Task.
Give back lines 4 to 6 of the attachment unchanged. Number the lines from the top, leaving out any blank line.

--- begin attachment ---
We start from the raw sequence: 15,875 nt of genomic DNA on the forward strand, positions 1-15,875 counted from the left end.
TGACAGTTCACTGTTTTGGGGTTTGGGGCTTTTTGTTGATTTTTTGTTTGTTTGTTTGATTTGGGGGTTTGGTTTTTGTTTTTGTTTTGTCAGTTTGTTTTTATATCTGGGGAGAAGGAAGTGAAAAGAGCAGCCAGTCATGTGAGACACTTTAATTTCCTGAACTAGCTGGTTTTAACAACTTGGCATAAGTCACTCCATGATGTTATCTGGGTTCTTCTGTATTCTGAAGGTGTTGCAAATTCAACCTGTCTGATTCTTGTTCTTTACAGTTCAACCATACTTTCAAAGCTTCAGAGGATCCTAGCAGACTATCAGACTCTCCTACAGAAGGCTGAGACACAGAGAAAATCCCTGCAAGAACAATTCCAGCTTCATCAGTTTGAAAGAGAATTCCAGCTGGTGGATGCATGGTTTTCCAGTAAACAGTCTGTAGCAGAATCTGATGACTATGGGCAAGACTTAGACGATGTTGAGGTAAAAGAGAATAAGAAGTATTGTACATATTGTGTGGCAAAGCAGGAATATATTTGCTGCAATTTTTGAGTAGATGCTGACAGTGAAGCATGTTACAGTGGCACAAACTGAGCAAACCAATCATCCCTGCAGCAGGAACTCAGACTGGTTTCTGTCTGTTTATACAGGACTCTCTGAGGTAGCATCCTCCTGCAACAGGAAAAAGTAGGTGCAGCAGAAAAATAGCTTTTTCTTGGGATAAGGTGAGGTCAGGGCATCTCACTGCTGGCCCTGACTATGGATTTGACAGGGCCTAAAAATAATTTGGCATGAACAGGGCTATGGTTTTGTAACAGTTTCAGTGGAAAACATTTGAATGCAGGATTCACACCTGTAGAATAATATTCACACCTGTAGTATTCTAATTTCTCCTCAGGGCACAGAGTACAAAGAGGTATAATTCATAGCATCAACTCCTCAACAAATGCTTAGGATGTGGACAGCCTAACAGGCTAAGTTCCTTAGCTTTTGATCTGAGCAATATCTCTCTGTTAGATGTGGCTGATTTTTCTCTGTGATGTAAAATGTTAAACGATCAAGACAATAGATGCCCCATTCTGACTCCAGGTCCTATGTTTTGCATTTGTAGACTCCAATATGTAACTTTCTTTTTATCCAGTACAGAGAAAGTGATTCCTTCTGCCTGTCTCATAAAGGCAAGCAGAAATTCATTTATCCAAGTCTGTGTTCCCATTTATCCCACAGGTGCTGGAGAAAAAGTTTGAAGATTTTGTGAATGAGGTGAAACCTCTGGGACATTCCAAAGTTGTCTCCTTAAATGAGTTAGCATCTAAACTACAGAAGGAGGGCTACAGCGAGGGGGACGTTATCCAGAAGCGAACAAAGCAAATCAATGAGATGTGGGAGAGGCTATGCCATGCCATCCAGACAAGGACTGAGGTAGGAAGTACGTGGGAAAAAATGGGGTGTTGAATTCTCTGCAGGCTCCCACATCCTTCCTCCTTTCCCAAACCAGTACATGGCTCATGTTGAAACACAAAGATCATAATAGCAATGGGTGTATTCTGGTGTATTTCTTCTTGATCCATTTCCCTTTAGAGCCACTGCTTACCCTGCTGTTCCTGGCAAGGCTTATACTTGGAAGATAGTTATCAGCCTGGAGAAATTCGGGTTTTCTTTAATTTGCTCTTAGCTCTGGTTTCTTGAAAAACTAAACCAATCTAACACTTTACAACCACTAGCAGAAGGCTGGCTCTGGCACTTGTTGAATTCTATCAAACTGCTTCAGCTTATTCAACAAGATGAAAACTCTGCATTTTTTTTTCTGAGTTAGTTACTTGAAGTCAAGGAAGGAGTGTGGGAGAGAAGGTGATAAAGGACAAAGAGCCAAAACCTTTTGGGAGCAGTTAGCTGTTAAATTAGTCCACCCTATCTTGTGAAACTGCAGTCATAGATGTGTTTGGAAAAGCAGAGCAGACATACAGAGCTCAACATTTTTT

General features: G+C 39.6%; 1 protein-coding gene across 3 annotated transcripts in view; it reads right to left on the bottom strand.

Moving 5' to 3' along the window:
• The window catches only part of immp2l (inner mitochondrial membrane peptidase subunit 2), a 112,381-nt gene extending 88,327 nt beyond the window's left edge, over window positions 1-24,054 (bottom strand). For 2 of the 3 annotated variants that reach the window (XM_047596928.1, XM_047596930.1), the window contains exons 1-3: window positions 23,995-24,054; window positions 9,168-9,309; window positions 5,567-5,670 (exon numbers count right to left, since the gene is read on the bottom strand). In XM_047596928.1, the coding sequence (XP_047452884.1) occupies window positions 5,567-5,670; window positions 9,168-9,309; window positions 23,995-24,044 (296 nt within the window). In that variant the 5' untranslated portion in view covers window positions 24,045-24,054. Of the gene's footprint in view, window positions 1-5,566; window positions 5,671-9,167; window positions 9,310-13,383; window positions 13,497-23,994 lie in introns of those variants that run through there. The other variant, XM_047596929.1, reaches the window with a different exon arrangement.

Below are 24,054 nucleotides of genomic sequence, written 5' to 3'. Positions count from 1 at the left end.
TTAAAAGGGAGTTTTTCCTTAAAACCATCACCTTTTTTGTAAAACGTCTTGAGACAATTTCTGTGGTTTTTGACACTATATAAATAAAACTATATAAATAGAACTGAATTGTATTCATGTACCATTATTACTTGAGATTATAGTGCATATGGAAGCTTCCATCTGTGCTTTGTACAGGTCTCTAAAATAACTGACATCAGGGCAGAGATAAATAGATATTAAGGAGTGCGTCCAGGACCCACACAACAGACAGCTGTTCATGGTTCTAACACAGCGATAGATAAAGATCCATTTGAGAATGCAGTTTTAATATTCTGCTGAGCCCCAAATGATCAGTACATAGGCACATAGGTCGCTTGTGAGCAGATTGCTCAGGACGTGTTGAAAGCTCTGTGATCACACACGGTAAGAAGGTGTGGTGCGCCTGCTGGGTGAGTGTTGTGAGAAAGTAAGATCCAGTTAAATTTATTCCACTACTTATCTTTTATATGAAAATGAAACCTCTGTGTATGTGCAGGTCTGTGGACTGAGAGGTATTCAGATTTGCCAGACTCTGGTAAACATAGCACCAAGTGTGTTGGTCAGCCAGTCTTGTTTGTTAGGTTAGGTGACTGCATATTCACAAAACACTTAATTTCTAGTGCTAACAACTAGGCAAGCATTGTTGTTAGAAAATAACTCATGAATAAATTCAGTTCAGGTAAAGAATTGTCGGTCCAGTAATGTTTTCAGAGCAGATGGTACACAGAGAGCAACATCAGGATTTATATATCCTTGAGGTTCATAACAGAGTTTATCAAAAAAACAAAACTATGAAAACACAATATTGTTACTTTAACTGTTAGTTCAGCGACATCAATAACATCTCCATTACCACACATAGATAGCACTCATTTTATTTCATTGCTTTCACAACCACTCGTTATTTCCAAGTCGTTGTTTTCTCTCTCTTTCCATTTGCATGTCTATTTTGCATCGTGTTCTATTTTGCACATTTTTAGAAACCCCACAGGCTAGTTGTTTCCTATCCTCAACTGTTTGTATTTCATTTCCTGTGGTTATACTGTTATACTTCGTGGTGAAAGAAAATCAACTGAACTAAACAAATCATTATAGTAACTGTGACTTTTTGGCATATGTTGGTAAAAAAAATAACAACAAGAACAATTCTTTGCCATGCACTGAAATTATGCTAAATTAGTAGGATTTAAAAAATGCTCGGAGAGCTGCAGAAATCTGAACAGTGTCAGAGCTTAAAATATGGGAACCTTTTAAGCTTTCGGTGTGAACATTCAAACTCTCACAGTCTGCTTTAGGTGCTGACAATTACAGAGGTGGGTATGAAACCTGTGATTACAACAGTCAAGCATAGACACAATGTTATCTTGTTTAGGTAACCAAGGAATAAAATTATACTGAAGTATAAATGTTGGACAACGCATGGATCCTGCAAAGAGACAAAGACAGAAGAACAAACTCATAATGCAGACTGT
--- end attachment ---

Moving 5' to 3' along the window:
• The window catches only part of immp2l (inner mitochondrial membrane peptidase subunit 2), a 112,381-nt gene extending 88,327 nt beyond the window's left edge, over window positions 1-24,054 (bottom strand). For 2 of the 3 annotated variants that reach the window (XM_047596928.1, XM_047596930.1), the window contains exons 1-3: window positions 23,995-24,054; window positions 9,168-9,309; window positions 5,567-5,670 (exon numbers count right to left, since the gene is read on the bottom strand). In XM_047596928.1, the coding sequence (XP_047452884.1) occupies window positions 5,567-5,670; window positions 9,168-9,309; window positions 23,995-24,044 (296 nt within the window). In that variant the 5' untranslated portion in view covers window positions 24,045-24,054. Of the gene's footprint in view, window positions 1-5,566; window positions 5,671-9,167; window positions 9,310-13,383; window positions 13,497-23,994 lie in introns of those variants that run through there. The other variant, XM_047596929.1, reaches the window with a different exon arrangement.

Below are 24,054 nucleotides of genomic sequence, written 5' to 3'. Positions count from 1 at the left end.